JusticeDelivered in reply to Anonamom. | October 10, 2018 at 6:31 pm

    Another person in the transport vehicle clearly stated that Freddie Gray was intentionally injuring himself. And it turned out that he had collected on at least one other ghetto lottery bid.
    His problem was that he overdid it. In the end he was just another dumb piece of crap. He should get the Darwin award.
    The rest of these schemers need to held accountable, they have no respect for rule of law. Even when educated, they still consistently break the law and embrace corruption.
    persecution of these police officers is one more example of these issues.

    MattMusson in reply to Anonamom. | October 11, 2018 at 9:37 am

    Affirming immunity means endorsing prosecution for purely political purposes. Rejecting it means making a lot of Democrats angry. So, my guess is the Court will Side Step this one faster than Bruce Derning in Best Little Whorehouse in Texas.

    But, we all know what the Founding Fathers would do.

Normally I would say that absolute immunity is absolutely impossible to overcome. But we have a newly minted United States Supreme Court Justice who fully understands the nature of false charges.

Ever notice how dems loves blacks as long as they don’t look too black?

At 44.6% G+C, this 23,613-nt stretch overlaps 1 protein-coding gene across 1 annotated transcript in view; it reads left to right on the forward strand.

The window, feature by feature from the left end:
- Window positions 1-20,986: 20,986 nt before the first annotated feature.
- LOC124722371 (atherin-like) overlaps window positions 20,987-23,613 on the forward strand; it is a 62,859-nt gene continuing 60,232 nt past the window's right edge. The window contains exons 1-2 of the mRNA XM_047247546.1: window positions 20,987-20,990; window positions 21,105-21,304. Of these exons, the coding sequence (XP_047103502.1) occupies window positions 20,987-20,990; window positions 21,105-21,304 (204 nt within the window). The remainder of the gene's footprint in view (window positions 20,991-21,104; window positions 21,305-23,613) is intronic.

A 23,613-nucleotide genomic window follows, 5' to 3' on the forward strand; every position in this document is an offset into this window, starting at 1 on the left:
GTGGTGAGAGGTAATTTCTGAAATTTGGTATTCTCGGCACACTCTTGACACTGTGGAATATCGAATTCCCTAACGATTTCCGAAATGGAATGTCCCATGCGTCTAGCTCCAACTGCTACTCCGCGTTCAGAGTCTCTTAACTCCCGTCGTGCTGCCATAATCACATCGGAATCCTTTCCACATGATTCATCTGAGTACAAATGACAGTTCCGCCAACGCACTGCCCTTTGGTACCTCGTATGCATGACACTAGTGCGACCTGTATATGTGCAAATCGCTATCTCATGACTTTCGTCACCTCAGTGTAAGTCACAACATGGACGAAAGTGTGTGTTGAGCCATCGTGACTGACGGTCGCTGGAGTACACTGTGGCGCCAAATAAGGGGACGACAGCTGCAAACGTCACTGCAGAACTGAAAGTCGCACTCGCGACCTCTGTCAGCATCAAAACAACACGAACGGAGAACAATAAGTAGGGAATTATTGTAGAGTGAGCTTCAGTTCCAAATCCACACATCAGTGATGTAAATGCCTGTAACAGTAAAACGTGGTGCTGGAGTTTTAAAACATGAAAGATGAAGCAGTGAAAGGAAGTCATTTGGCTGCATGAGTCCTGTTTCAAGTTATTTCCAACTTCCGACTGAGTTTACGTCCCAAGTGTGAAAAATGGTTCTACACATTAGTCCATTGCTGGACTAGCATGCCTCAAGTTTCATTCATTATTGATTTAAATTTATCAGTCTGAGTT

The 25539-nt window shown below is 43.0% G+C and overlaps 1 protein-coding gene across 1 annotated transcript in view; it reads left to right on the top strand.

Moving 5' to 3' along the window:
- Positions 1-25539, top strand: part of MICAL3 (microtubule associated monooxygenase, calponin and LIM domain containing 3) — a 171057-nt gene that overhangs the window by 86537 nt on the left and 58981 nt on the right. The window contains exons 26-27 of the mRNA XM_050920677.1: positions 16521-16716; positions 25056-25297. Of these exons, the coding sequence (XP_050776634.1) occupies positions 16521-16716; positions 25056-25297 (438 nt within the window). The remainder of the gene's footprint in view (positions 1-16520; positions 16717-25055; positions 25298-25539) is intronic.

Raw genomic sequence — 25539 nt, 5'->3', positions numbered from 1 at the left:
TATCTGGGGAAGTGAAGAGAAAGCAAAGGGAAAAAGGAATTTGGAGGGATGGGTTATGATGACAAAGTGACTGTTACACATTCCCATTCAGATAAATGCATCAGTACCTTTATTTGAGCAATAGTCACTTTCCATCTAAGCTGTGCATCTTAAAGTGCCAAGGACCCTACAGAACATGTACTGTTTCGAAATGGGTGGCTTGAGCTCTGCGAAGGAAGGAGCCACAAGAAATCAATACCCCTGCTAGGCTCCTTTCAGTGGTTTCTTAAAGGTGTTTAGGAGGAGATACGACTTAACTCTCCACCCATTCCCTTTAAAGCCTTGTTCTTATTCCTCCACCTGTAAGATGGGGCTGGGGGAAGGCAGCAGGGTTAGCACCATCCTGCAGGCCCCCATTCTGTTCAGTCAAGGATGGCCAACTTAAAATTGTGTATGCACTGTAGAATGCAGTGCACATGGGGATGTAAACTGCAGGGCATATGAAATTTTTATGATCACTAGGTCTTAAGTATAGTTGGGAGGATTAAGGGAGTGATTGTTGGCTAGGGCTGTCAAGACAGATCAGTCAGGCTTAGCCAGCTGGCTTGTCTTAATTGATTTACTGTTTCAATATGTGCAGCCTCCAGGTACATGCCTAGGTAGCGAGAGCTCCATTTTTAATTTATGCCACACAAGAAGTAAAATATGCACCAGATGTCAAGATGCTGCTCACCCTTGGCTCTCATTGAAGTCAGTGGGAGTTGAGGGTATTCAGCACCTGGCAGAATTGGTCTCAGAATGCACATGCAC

JusticeDelivered in reply to Anchovy. | October 10, 2018 at 6:53 pm

    Reality is that there is degree of blackness discrimination among blacks. Lighter skin blacks have higher social status, something which darker blacks resent. The truth is that lighter skin in blacks is generally related to something between a third and up to two thirds or so white linage.

    The Friendly Grizzly in reply to Anchovy. | October 11, 2018 at 3:02 pm

    Or, move next door.

Not an applicable comparison – kavanaugh was accused by the senate democrats. False accusations are a tort, not a criminal offense, (the senators also have immuity while on senate floor), but not prosecuted by the state.

The application of qualified immunity is also fact based, so the plaintiff has to show that the prosecution knew the evidence did not support the prosecution (clearly established law standard). I havent explored the 4CA opinion, but I would suspect the record at the trial court was not well developed which also greatly reduces the likelihood of cert grant.

Are there previous district or other circuit court decisions on this issue, or this the first time that a district attorney has had their absolute immunity challenged on the basis alleged in the officers’ lawsuit? That could affect the court’s decision whether to accept.

This does seem to be a case where the usual liberal-conservative divide might not apply, except that is is a consequence of the Freddie Gray case, which became highly politicized. Still…

    countrylaw in reply to civil truth. | October 11, 2018 at 9:26 am

    The Seventh Circuit Court of Appeals has some cases on prosecutorial immunity. Fields Wharrie and Kelly; and BUCKLEY v. FITZSIMMONS et al..